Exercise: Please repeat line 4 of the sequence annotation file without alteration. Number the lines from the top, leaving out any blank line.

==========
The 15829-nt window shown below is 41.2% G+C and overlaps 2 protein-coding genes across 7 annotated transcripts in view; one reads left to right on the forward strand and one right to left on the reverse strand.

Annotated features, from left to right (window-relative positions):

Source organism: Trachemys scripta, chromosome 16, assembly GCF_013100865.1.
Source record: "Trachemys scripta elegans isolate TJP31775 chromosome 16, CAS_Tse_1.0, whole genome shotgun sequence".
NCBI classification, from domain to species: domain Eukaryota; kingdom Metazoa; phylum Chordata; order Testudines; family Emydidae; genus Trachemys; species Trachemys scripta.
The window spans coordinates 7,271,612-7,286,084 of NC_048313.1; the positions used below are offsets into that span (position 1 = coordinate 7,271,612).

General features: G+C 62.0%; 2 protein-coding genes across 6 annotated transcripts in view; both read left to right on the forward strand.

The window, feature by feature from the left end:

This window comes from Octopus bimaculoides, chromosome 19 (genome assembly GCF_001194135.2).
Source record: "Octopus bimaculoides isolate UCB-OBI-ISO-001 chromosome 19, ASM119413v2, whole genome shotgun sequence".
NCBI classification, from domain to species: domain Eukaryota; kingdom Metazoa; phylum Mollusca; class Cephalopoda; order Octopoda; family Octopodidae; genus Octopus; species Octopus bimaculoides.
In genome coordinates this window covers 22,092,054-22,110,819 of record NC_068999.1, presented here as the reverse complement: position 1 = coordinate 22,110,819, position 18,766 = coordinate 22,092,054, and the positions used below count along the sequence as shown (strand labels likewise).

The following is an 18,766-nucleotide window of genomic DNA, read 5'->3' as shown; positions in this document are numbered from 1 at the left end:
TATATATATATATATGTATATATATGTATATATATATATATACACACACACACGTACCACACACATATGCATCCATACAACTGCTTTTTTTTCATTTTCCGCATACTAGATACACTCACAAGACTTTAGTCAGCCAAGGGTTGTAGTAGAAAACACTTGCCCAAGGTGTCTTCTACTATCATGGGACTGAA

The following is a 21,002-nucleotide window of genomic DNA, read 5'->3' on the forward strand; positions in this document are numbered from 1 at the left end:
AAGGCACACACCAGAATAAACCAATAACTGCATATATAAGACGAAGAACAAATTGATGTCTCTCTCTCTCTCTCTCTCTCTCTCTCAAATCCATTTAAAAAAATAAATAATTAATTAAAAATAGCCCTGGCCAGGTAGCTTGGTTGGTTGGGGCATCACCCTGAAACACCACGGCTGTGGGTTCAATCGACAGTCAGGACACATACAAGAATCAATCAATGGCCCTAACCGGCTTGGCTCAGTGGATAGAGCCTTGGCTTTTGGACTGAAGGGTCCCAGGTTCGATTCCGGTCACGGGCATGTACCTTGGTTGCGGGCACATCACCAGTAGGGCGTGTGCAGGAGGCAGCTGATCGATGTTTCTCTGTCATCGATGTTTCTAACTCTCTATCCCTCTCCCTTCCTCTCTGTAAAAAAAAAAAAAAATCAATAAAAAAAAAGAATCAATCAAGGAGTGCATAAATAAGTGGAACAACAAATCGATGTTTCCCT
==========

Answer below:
Source record: "Trachemys scripta elegans isolate TJP31775 chromosome 16, CAS_Tse_1.0, whole genome shotgun sequence".